S curve scoliosis, also called multiple scoliosis, describes a curvature in the shape of the letter S that progresses in opposite directions, with more than one apex present. S curvatures virtually always contain 2 distinct curvatures, although technically it is possible that they contain 3 in cases of wide-ranging cervicothoracolumbar profiles.
S curvatures are only different to C shaped curvatures in design. They are no more likely to become symptomatic or disabling, nor are they any more innocent, easier to treat or easier to diagnose. Some doctors consider S curvatures to be more self-balancing, but this logic only applies to particular cases where the curvature follows symmetrical patterns of progression, generally keeping much of the spine in and around the center line of sagittal neutrality.
This discussion centers on the occurrence of S shaped scoliotic curvatures in the human vertebral column. We will compare multiple curvatures to single curvature conditions and discuss why the shape of the atypical curvature rarely predicts much about its progression or symptomology.
S Curve Scoliosis and C Shaped Scoliosis
Symmetrical S curvatures tend to discourage torso tilting when compared to C shaped curvatures. However, this is not always a rule. S curvatures tend to cause one shoulder to project forward, while the opposite hip tends to project rearwards. Sometimes, this pattern is reversed, with the hip forward and opposite shoulder rearwards.
S curvatures tend to be longer and involve more vertebrae than most C shaped curvatures. They also tend to be found in scoliosis that affects more than one region of the spine, such as cervicothoracolumbar, cervicothoracic and thoracolumbar, although some cases exist completely contained within the thoracic area, as well.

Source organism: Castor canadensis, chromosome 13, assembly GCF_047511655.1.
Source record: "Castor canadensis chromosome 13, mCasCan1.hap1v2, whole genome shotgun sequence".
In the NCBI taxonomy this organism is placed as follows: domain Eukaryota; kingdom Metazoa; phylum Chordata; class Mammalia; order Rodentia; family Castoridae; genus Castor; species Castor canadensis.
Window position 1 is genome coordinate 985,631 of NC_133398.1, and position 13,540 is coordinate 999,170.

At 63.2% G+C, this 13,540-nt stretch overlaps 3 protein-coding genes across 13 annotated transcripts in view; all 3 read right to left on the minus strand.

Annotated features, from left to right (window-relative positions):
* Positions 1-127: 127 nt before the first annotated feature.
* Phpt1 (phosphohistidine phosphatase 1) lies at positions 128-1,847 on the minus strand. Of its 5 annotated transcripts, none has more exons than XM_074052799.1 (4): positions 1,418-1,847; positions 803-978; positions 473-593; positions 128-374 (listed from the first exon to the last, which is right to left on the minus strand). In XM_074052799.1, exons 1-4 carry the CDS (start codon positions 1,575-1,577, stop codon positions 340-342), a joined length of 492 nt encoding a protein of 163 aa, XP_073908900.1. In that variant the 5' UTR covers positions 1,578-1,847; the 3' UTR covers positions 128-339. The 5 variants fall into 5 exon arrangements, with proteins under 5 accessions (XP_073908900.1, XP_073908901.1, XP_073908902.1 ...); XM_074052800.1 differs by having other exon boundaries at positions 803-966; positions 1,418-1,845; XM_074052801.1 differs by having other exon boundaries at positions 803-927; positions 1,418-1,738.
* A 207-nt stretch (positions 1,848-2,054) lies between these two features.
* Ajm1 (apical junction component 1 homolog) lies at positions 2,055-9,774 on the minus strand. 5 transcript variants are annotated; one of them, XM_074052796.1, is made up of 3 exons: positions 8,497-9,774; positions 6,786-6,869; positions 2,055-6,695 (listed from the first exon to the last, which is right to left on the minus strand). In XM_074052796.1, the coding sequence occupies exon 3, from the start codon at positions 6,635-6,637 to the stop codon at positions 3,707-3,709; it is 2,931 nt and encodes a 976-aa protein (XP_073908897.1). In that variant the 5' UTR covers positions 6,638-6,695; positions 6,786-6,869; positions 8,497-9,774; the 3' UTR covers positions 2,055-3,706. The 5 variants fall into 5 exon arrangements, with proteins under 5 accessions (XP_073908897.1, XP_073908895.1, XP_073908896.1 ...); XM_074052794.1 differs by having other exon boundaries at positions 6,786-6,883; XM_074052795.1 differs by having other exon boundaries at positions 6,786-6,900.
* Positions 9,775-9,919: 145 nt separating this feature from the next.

S Curve Scoliosis Patterns
Some S curves are very symmetrical, with virtually equal curvatures being demonstrated above and below. These types of symmetrical curves tend to limit progression to some extent and also minimize the effects on posture and the overall visual presentation of the condition in mild to moderate cases.
Other S curvatures are not symmetrical and contain a much larger curve and a smaller curvature top or bottom. These S curvatures tend to present more closely to C curvatures in their primary section, with only minimal influence of the remaining aspect of the S curve on posture and overall form.
S curvatures where the first curvature does not come all the way back around to the point of spinal neutrality tend to be much worse symptomatically and visually. This is because the second curvature does not balance the original curve, but instead continues it is a singular direction (left or right) away from the mid line of the vertebral column, exacerbating torso tilting, as well as the increasing the overall effects on posture and anatomical symmetry.
S Curve Scoliosis Facts
Doctors have long tried to discover why some scoliotic formations tend to be singularly curved, while others tend to become multiply curved. In cases of idiopathic scoliosis, which accounts for the vast majority of patient profiles, no conclusive evidence exists that provides any real clue on the answer to this query. However, for many instances of developed scoliosis, there are verifiable spinal or muscular causations than explain why a curvature might assume a given shape or configuration.
The important thing to remember is that neither S nor C shaped curvatures are inherently worse and neither will dispose a patient towards a particular progression. There are certainly more important classification characteristics of a spinal curvature that will provide more telling prognosis for its progression, including the degree of curvature, the number of vertebra affected and the overall psychoemotional state of the patient in relation to their scoliosis.